Litigation > False Claims Act/Qui Tam Defense > State FCA Resource Center > United States and State Of California Decline to Intervene In False Claims Act Case Involving Cancer Research Grant Money
09 Aug '13

Earlier this week, the United States and State of California declined to intervene in an action alleging that several medical research developers violated the federal and California state false claims acts (FCA) by lying about their ability to develop “microdosing” – a method for the delivery of chemotherapy and related cancer treatments to patients. The relators, Michael DeGregorio and Gregory Wurz, allege that they are affiliated with the University of California at Davis Department of Internal Medicine and that they participated in a research project which gave them access to defendants’ grant application. According to the complaint, the defendants misrepresented the nature and extent of their research, diagnostic ability, and professional sponsorship, to induce the National Institutes of Health, National Center for Research Resources, Department of Energy, National Cancer Institute, Small Business Innovation Research Program, Medicaid, Medicare, Tricare, and the federal student loan program to fund their research. Specifically, the relators allege that the defendants violated the federal and California state FCAs by “knowingly misrepresent[ing] that they were the originators of the microdosing technology and state of art, all for their personal and professional gain, financial and otherwise[.]” The relators claim that the defendants received millions of dollars in grant funds and seek statutory civil penalties for each fraudulent claim for payment, plus three times the amount of damages incurred by the government.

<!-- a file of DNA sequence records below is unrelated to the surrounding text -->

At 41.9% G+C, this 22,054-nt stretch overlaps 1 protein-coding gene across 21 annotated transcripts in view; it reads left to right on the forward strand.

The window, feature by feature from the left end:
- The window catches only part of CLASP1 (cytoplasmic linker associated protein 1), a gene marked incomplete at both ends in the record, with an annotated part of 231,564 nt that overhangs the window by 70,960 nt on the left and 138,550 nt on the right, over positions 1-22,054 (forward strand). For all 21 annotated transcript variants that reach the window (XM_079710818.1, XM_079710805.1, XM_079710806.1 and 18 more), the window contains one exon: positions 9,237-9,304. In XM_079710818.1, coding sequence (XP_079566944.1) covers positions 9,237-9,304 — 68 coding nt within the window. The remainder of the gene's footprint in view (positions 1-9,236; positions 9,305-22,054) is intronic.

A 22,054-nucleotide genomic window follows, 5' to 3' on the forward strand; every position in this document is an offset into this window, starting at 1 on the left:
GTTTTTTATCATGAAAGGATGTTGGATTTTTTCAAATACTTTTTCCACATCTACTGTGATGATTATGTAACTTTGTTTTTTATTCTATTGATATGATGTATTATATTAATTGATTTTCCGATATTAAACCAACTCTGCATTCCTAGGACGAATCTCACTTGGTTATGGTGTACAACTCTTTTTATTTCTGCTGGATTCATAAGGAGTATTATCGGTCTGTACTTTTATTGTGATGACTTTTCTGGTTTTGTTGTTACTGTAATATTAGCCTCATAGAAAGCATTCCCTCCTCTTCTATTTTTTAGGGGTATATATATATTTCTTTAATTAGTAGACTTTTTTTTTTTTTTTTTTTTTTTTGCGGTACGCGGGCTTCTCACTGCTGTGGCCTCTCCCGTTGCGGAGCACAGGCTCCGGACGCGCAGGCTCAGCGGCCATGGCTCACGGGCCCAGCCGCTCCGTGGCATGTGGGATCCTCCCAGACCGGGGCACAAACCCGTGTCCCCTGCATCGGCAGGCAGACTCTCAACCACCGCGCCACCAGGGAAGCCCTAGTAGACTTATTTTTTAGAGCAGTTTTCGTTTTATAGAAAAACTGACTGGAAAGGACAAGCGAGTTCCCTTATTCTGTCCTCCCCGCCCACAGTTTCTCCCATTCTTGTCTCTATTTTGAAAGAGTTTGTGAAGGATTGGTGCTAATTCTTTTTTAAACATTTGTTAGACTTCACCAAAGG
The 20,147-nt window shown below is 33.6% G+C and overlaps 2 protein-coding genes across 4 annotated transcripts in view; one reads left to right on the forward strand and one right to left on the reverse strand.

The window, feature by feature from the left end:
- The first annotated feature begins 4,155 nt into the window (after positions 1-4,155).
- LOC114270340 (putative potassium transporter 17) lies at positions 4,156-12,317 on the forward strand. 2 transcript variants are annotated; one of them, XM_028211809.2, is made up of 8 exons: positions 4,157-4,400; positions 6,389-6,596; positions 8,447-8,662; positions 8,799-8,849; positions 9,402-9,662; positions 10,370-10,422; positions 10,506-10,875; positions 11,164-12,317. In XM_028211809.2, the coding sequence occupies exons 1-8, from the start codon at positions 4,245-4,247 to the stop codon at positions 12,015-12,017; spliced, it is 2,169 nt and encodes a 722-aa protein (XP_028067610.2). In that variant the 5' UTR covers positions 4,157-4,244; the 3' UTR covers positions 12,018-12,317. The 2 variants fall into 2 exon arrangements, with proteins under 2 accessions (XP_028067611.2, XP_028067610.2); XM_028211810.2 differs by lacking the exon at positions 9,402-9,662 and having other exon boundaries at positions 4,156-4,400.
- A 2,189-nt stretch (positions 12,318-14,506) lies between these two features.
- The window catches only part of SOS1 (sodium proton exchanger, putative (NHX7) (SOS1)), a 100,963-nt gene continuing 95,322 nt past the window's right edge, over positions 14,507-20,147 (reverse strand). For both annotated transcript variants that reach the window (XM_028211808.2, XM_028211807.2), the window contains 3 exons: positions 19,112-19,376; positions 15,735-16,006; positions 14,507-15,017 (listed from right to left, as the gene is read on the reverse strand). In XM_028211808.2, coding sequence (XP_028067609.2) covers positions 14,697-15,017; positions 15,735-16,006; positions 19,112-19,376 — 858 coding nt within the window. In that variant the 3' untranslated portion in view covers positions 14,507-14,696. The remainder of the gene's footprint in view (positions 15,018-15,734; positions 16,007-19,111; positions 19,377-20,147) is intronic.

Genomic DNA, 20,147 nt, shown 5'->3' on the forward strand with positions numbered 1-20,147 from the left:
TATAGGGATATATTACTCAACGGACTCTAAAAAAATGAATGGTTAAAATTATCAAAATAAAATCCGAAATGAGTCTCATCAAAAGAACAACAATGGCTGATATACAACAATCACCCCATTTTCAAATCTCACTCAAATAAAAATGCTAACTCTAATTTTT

After the United States and State of California declined to intervene, the district court unsealed the action, which is titled United States ex rel. DeGregorio v. Accelerated Medical Diagnostics, LLC, et al., No. 2:12-cv-2931 (KJM) (GGH) (E.D.Cal.). We will report on any future developments in this case, which presents two interesting aspects. First, the whistleblowers are not defendants’ employees or former employees, but third parties who allegedly had access to the defendants’ fraudulent grant submissions. Second, the claims will involve complex scientific analysis.